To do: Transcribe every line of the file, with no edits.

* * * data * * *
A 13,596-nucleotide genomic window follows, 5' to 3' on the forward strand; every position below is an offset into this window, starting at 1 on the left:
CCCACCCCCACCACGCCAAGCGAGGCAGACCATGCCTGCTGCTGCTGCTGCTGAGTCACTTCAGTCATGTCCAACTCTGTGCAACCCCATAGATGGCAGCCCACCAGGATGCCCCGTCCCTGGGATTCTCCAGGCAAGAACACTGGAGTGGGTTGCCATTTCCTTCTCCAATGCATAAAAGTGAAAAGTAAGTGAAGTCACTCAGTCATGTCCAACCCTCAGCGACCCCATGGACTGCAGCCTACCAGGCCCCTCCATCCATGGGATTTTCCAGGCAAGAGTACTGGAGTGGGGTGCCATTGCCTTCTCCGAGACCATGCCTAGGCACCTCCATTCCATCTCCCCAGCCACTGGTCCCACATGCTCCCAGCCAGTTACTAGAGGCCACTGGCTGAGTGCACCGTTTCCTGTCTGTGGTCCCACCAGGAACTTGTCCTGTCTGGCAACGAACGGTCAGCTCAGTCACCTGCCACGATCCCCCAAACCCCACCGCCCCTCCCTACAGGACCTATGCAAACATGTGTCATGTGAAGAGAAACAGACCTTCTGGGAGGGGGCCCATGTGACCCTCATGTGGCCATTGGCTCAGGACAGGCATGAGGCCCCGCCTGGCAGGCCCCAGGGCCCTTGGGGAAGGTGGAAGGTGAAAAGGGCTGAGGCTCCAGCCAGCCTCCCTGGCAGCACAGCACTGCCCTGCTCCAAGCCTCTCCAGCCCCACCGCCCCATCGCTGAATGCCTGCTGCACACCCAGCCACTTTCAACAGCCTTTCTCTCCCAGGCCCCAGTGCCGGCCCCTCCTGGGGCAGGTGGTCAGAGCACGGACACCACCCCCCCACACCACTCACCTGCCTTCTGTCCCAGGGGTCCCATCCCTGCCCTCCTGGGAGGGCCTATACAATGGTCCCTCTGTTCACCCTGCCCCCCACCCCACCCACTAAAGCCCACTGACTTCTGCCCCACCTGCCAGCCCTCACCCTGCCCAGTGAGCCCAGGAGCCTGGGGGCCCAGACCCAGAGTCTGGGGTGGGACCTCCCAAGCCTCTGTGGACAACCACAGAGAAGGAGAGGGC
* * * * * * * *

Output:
A 13,596-nucleotide genomic window follows, 5' to 3' on the forward strand; every position below is an offset into this window, starting at 1 on the left:
CCCACCCCCACCACGCCAAGCGAGGCAGACCATGCCTGCTGCTGCTGCTGCTGAGTCACTTCAGTCATGTCCAACTCTGTGCAACCCCATAGATGGCAGCCCACCAGGATGCCCCGTCCCTGGGATTCTCCAGGCAAGAACACTGGAGTGGGTTGCCATTTCCTTCTCCAATGCATAAAAGTGAAAAGTAAGTGAAGTCACTCAGTCATGTCCAACCCTCAGCGACCCCATGGACTGCAGCCTACCAGGCCCCTCCATCCATGGGATTTTCCAGGCAAGAGTACTGGAGTGGGGTGCCATTGCCTTCTCCGAGACCATGCCTAGGCACCTCCATTCCATCTCCCCAGCCACTGGTCCCACATGCTCCCAGCCAGTTACTAGAGGCCACTGGCTGAGTGCACCGTTTCCTGTCTGTGGTCCCACCAGGAACTTGTCCTGTCTGGCAACGAACGGTCAGCTCAGTCACCTGCCACGATCCCCCAAACCCCACCGCCCCTCCCTACAGGACCTATGCAAACATGTGTCATGTGAAGAGAAACAGACCTTCTGGGAGGGGGCCCATGTGACCCTCATGTGGCCATTGGCTCAGGACAGGCATGAGGCCCCGCCTGGCAGGCCCCAGGGCCCTTGGGGAAGGTGGAAGGTGAAAAGGGCTGAGGCTCCAGCCAGCCTCCCTGGCAGCACAGCACTGCCCTGCTCCAAGCCTCTCCAGCCCCACCGCCCCATCGCTGAATGCCTGCTGCACACCCAGCCACTTTCAACAGCCTTTCTCTCCCAGGCCCCAGTGCCGGCCCCTCCTGGGGCAGGTGGTCAGAGCACGGACACCACCCCCCCACACCACTCACCTGCCTTCTGTCCCAGGGGTCCCATCCCTGCCCTCCTGGGAGGGCCTATACAATGGTCCCTCTGTTCACCCTGCCCCCCACCCCACCCACTAAAGCCCACTGACTTCTGCCCCACCTGCCAGCCCTCACCCTGCCCAGTGAGCCCAGGAGCCTGGGGGCCCAGACCCAGAGTCTGGGGTGGGACCTCCCAAGCCTCTGTGGACAACCACAGAGAAGGAGAGGGC